News John Downing

Monday 22 September 2014

Plans for political rally already generating a much-needed buzz

Published 06/01/2014 | 02:30

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Saturday dawn new beginning. Lucinda Creighton Fidelma Healy Eames and Terence Flanagan meet outside before Reform Alliance think in ku in Buswells Hotel.
Picture By David Conachy.
Lucinda Creighton and Terence Flanagan of the Reform Alliance, which is to host a so-called ‘monster rally’ at the RDS in Dublin later this month. Photo: David Conachy

ALL eyes will be on the RDS in Dublin on the last Saturday of this month, when Lucinda Creighton's 'Reform Alliance' will hold its so-called 'Monster Rally'.

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Political enthusiasts of an older generation will hark back to December 1985 when, after months of speculation, Des O'Malley launched the Progressive Democrats.

The PDs had as many lows as it had highs over its 24-year history, but it made a huge mark on Irish politics and, for a time, spoke effectively to the need for lower taxation and other reforms.

The plan to hold this 'Reform Conference' follows last week's revelation that the Alliance has decided to register with the Standards in Public Office Commission as 'a third party' which will raise money to be spent on politics.

The move to organise this rally in the RDS appears to be another testing of the waters to see whether the conditions might be right for the creation of a new political party.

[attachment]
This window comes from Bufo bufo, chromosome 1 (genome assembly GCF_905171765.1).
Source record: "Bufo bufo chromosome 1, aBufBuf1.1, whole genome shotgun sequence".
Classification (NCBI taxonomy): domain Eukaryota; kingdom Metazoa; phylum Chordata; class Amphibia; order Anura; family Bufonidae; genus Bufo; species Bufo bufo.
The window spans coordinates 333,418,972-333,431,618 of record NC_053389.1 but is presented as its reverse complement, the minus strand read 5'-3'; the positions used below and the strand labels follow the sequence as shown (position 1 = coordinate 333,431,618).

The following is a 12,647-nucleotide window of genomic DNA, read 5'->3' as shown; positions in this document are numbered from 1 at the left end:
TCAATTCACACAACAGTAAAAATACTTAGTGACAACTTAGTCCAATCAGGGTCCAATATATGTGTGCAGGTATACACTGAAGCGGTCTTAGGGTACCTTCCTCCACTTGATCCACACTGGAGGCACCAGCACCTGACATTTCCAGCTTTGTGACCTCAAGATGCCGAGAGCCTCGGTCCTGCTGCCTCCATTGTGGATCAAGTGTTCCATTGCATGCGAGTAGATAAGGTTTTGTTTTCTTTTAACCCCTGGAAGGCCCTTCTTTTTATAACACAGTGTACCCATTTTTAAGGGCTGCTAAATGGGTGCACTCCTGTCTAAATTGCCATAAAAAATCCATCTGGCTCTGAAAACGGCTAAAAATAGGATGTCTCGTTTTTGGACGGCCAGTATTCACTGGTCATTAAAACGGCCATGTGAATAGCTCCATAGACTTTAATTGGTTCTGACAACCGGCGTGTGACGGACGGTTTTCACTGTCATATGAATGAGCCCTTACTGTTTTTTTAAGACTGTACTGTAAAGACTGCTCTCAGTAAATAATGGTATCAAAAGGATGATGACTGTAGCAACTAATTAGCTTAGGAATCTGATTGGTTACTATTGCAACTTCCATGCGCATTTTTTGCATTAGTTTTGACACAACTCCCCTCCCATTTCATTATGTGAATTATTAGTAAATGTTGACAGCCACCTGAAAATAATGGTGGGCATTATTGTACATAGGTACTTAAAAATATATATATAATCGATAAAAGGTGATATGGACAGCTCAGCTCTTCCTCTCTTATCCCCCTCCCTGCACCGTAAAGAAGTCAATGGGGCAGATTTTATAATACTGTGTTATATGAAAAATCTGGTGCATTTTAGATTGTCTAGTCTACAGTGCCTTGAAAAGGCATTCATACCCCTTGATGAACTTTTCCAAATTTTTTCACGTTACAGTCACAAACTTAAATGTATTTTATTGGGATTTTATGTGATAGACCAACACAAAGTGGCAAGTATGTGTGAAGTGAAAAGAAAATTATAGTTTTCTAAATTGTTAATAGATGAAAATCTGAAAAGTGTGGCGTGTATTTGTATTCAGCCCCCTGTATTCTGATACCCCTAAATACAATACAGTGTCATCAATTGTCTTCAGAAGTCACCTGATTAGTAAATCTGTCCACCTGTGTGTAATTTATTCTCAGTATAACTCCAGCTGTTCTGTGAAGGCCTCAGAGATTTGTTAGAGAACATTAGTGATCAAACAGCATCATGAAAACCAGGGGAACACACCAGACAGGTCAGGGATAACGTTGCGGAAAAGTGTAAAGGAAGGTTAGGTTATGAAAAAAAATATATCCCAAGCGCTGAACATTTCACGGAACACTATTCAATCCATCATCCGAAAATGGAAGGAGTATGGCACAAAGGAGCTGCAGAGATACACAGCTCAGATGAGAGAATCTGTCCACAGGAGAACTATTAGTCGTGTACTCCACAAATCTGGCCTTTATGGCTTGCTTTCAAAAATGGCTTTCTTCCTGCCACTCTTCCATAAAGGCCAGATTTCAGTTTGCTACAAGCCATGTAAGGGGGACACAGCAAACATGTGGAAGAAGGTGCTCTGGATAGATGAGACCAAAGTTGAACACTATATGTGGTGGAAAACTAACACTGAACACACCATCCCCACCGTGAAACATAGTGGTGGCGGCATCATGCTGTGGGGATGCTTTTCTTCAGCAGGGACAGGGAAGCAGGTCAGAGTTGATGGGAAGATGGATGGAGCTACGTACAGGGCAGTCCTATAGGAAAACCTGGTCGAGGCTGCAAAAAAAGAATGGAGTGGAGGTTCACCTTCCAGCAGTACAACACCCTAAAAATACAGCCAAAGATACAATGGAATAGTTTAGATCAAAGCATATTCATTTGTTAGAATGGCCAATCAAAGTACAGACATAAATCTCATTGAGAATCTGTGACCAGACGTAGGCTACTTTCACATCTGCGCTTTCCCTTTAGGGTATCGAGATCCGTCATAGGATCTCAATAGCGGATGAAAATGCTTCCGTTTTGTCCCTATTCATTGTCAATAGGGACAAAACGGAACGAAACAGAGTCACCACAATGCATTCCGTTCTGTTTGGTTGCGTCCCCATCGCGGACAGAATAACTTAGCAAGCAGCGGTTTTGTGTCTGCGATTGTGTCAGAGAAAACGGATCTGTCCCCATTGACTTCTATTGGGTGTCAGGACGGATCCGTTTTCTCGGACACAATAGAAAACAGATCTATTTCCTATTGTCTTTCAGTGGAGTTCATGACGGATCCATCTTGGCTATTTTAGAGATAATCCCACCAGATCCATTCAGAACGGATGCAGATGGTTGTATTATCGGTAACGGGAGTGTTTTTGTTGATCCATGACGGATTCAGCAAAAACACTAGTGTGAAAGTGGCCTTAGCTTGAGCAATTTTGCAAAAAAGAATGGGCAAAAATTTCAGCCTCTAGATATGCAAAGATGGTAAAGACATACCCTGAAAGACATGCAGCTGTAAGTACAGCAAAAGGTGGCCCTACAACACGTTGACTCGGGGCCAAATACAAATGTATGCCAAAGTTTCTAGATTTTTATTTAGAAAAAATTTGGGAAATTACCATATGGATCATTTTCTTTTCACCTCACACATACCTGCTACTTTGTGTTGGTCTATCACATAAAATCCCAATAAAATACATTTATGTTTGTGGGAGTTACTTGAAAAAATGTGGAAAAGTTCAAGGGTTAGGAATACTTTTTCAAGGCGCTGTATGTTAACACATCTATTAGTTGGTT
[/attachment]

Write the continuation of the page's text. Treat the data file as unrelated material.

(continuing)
There is certainly a lot of public apathy about the slow pace of promised reforms -- especially in the public sector. Small and medium-sized business people feel hampered by red tape, and all workers lucky enough to have a job face high taxes.

But whether any or all of these factors add up to real demand for a new political party remains to be seen. The cohesion and pulling-power of the seven dissident Fine Gael TDs and senators who comprise the Reform Alliance remain unproven.

But already, the call for this 'Reform Rally', which is directed to appeal to others with an interest in Irish public life, has added some fizz and excitement to politics. It has the potential to engage new people and re-engage some people who were previously politically active.

That, in itself, is a very good thing.

Irish Independent

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